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She can say no she does not want you to buy her out as the above poster said. Then the house goes up for sale on the open market and you can put in an offer to purchase. Since the home currently also belongs to her she is entitled to half the current market value. Think of it this way, if you own a rental property with your college friend where you both live and you move out, are you ok accepting the value of the house on the date you moved if it doesnt sell until several years later? I doubt it. You are on title and are a co-owner whether you live there or not. Just like you would still be responsible for the mortgage after you move out. You are still entitled to your share of the equity until the day it is sold.
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Old 02-09-2020, 01:47 PM
alongjourney alongjourney is offline
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Quote:
Originally Posted by Stillbreathing View Post
Think of it this way, if you own a rental property with your college friend where you both live and you move out, are you ok accepting the value of the house on the date you moved if it doesnt sell until several years later? I doubt it.
Fair enough, I guess it will have to be current market value.

But it still pisses me off that I wasn't able to buy her off well before due to her behavior that caused delays and criminal court proceedings.
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Old 02-10-2020, 08:49 AM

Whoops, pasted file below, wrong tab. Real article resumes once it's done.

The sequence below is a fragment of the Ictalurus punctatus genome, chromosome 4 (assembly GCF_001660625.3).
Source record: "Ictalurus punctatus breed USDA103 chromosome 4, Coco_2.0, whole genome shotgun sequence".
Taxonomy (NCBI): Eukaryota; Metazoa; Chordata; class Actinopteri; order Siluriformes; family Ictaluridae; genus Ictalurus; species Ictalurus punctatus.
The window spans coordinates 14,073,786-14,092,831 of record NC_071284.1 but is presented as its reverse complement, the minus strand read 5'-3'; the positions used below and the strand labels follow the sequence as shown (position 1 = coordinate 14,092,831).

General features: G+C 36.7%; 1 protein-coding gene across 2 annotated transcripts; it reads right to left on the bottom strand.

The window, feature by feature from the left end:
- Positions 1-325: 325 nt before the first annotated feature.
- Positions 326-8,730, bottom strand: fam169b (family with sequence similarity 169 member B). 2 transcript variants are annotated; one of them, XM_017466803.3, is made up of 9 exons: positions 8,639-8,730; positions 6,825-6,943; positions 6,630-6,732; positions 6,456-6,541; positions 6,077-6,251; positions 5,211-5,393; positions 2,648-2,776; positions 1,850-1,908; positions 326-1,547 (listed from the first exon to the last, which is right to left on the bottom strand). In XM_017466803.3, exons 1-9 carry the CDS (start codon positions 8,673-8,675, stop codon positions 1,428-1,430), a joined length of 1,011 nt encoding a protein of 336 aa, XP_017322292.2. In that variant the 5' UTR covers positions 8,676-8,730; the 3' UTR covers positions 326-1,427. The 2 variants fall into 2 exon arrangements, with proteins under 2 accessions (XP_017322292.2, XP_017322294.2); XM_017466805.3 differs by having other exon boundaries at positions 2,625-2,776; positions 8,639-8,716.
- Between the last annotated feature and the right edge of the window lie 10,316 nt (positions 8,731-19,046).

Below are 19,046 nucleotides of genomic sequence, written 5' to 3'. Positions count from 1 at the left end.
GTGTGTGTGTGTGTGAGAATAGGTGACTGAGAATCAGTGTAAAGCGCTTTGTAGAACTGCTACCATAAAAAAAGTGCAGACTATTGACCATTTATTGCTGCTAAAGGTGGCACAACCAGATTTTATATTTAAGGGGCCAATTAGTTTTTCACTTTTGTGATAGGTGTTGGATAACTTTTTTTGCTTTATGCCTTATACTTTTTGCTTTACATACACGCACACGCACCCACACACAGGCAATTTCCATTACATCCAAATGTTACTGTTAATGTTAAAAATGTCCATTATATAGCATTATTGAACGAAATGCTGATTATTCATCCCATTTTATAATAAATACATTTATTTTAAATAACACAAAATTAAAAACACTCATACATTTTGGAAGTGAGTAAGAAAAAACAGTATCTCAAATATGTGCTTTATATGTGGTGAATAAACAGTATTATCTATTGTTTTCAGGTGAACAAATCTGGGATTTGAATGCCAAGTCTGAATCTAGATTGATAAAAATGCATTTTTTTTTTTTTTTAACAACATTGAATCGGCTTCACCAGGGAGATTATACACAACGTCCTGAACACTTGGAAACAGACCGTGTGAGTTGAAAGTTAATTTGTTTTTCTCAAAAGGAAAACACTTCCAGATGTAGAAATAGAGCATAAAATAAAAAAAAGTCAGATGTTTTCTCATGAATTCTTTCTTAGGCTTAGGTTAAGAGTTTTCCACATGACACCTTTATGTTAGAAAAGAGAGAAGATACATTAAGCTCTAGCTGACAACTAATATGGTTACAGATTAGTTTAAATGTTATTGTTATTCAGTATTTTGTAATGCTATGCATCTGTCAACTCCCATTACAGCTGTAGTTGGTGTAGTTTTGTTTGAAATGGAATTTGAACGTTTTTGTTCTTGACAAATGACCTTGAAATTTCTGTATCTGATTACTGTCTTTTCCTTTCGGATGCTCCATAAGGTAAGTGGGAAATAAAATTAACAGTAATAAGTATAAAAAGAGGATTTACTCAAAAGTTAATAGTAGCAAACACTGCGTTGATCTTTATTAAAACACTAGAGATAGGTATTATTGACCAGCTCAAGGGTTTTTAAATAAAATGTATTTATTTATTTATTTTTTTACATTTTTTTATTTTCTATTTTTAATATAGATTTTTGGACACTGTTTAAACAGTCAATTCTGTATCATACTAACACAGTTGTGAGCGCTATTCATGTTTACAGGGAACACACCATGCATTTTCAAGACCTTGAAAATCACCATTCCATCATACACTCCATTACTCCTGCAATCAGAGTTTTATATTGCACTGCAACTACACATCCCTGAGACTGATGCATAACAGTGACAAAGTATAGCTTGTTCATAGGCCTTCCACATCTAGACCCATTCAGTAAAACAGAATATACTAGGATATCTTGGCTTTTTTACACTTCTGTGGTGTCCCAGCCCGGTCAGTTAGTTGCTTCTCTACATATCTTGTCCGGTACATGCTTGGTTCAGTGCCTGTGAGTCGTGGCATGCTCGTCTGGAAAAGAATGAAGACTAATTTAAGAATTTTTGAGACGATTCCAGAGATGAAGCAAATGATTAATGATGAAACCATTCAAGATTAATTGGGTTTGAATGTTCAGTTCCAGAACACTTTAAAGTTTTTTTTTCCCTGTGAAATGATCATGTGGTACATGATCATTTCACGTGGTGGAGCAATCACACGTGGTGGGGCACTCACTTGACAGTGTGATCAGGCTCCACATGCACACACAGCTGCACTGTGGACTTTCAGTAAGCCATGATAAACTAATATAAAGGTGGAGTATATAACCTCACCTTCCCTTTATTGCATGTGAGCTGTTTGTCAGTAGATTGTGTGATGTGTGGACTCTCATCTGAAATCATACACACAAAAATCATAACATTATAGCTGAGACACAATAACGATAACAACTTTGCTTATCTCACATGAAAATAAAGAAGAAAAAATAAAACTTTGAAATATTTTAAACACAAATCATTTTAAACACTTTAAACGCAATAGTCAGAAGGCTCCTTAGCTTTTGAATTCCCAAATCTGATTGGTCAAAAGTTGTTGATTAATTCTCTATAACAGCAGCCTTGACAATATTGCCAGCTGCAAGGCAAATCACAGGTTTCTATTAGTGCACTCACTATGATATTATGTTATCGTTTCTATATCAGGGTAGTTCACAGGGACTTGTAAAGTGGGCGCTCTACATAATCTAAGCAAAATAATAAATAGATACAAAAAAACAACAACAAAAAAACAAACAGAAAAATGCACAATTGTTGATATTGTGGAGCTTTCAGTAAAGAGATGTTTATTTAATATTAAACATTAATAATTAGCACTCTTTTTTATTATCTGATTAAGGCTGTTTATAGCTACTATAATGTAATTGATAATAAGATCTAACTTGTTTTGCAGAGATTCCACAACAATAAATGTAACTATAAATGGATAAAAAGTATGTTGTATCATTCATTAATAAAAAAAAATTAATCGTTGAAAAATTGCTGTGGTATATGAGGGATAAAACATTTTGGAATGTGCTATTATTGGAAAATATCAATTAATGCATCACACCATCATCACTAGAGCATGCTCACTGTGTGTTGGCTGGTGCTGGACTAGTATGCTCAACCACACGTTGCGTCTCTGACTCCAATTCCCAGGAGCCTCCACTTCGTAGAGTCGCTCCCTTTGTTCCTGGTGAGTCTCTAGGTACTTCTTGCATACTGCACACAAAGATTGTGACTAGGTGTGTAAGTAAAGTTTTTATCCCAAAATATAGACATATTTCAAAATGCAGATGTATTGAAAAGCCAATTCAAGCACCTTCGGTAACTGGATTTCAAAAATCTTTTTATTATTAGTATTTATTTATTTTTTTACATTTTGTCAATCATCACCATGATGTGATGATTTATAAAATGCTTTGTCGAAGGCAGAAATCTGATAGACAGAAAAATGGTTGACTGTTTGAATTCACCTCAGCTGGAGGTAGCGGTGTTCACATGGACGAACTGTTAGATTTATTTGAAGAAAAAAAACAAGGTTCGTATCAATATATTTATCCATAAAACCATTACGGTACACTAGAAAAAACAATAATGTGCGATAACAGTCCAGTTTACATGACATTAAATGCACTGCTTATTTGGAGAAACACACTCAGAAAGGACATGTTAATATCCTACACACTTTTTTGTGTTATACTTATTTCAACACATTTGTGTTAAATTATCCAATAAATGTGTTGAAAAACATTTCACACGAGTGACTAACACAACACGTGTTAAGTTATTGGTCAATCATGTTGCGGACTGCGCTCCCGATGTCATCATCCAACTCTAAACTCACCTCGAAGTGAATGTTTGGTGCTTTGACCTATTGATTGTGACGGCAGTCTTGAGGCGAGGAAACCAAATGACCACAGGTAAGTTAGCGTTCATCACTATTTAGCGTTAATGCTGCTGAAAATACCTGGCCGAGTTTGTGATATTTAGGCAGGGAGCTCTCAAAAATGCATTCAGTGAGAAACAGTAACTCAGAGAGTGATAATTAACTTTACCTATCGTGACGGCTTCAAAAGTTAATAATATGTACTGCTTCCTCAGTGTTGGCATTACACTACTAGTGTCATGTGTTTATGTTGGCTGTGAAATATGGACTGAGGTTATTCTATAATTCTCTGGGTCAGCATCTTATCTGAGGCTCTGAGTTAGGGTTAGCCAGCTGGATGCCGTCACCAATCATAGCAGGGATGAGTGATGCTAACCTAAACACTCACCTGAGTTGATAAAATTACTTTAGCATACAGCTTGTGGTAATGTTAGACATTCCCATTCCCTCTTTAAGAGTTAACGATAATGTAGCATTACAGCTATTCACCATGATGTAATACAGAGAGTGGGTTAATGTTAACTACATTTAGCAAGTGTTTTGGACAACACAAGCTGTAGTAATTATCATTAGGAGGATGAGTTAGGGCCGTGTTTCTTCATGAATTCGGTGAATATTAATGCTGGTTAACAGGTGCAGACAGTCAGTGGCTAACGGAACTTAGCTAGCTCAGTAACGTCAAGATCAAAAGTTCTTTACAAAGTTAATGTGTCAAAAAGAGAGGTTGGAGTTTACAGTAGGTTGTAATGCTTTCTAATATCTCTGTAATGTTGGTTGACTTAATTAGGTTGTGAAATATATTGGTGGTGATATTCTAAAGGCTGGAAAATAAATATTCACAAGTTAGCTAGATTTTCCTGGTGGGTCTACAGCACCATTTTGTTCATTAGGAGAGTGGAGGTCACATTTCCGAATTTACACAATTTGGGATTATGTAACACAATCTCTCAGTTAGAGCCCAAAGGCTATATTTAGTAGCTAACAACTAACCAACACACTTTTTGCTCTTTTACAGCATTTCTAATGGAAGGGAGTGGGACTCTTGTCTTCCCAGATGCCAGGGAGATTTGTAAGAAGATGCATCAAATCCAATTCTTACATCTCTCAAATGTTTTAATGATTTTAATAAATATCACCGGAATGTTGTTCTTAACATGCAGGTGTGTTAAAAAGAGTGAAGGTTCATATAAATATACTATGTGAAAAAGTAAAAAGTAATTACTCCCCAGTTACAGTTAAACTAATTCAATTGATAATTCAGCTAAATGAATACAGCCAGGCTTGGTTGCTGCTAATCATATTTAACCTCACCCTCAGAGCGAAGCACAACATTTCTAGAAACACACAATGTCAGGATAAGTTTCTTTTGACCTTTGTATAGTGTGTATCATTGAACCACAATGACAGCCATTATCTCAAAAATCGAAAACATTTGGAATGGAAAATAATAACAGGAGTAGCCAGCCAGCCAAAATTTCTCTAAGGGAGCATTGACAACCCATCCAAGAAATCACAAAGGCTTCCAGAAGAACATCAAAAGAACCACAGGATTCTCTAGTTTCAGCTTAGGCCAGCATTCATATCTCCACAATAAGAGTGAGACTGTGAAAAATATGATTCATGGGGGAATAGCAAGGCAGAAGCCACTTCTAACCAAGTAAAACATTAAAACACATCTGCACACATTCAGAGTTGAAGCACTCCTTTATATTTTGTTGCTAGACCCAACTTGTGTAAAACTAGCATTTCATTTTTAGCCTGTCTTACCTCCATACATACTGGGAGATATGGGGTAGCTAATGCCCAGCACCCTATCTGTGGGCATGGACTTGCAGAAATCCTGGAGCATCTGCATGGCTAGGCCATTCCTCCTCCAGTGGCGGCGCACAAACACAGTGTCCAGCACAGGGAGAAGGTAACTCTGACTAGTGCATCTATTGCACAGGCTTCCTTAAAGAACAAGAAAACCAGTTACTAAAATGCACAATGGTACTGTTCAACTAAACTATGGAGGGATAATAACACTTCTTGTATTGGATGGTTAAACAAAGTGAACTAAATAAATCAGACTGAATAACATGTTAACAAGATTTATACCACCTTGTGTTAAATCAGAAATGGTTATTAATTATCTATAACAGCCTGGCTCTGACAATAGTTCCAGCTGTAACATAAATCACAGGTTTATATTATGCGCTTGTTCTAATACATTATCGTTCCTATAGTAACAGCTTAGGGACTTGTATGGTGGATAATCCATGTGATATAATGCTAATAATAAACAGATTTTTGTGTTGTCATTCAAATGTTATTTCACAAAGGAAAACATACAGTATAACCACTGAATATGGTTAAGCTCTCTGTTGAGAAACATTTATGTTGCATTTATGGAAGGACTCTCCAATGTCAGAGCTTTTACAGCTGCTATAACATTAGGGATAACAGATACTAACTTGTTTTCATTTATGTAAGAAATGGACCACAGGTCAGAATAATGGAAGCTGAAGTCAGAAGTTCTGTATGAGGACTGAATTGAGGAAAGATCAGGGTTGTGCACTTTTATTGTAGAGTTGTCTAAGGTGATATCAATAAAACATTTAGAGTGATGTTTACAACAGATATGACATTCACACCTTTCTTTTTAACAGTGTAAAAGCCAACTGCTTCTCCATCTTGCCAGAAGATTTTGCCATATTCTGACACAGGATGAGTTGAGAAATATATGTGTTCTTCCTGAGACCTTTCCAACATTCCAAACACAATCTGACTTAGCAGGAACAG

Stillbreathing Stillbreathing is offline
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You are absolutely right to feel pissed off. Family court has a tendency to allow bad behaviour without much in the way of consequences. If your matter ends up going to trial you can ask for costs but even if you are awarded costs, youll be lucky if you get 1/3 of your costs awarded... and then its up to you to somehow collect your costs if the other party refuses to pay.

If you dont go to trial, the only way to get costs is if you win a motion and then the same bs applies. Family court is an unfair, toxic, dehumanizing place even if you are the winning party,
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Old 02-10-2020, 07:04 PM
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Jointly owned asset, she gets the increase in the value post-separation. However, you might be entitled to the mortgage payments you made on her behalf (her 50%) after the date of separation.

Also, you can't force the other person to sell you their half. This has to be negotiated.
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Old 02-10-2020, 07:53 PM
rockscan rockscan is offline
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Quote:
Originally Posted by Kinso View Post
Also, you can't force the other person to sell you their half. This has to be negotiated.

Being difficult and set on a lower amount makes the other person less likely to do what you want.

You could present two options: the value at the higher rate period or the value at the higher rate less the amounts you paid to maintain the house in her absence.
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Old 02-11-2020, 12:35 PM
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Quote:
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You could present two options: the value at the higher rate period or the value at the higher rate less the amounts you paid to maintain the house in her absence.
He was not paying occupation rent. The mortgage payments would likely be considered to be offset from that.

If he wants to buy her out, he has to buy her out at current value, which is whatever value SHE thinks it is. If they disagree, as I said, the house can be sold on the open market and he would certainly be allowed to bid on it.